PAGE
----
In 1976, America was celebrating it's 200 year birthday and Colorado its 100th. No one expected a flood to temper Colorado's celebration, though.

The Big Thompson River is 78 miles long and is a tributary of the Platte River and flows through Rocky Mountain National Park. Flowing through Thompson Canyon, as it always had, the river was usually quite serene. But on July 31, 1976, something happened to change all of that.

Twelve inches of rain fell in less than four hours, 75% of the annual rainfall for the year for the area. As day turned into night, the river was about to turn deadly.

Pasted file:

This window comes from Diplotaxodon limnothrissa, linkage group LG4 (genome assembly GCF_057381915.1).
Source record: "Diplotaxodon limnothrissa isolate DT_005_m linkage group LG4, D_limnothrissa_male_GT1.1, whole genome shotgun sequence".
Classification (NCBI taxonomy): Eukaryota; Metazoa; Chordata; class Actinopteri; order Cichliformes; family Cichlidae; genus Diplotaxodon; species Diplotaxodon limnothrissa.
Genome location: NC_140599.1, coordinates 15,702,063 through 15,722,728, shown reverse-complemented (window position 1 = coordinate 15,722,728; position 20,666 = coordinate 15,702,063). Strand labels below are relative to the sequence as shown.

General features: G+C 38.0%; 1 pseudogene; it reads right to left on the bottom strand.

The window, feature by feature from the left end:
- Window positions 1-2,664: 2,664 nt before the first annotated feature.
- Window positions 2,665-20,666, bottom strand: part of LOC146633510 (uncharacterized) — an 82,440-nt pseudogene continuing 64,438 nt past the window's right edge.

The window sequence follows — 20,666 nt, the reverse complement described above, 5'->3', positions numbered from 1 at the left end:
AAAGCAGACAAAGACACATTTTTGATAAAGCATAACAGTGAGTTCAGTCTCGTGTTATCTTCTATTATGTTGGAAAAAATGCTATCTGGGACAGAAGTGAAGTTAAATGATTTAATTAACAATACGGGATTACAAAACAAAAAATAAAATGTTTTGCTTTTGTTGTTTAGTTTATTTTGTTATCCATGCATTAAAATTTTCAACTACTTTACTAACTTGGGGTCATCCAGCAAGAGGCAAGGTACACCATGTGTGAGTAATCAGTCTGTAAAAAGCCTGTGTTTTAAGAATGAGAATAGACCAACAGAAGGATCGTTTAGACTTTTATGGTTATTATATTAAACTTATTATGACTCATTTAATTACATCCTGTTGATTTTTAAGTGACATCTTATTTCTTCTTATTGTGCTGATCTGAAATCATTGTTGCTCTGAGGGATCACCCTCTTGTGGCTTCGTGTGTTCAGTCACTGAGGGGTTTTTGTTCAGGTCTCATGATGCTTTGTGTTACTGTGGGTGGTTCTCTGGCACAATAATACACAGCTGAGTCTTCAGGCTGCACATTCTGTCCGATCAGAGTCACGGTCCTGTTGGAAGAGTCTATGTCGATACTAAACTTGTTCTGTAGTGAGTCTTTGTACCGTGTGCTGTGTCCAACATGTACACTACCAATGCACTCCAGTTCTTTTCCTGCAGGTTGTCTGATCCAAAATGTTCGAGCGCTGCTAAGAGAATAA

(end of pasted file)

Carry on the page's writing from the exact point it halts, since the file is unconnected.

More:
Around 9 pm, the river, which had held back as long as it could, rushed headlong into Thompson Canyon, producing a 20-foot wall of water that would kill 143 people, five of who were never found. 400 cars, 418 houses and a good portion of Route 34 was wiped out as well.

Flooding returned in 2013 to the area, but not with the devastation the earlier one had. A hydroelectric plant in Loveland as well as well as a reservoir were completely filled with rocks and silt and a good part of the highway was wiped out.

Rebuilding once again, they are hopeful the redesign of several areas will help hold back flood waters, should they rise again. But with flash floods, there is a rule of thumb to follow. It's not if, but when they occur.

It was also recently announced that US 34 would reopen after two years of construction. Let's hope they never go through that again.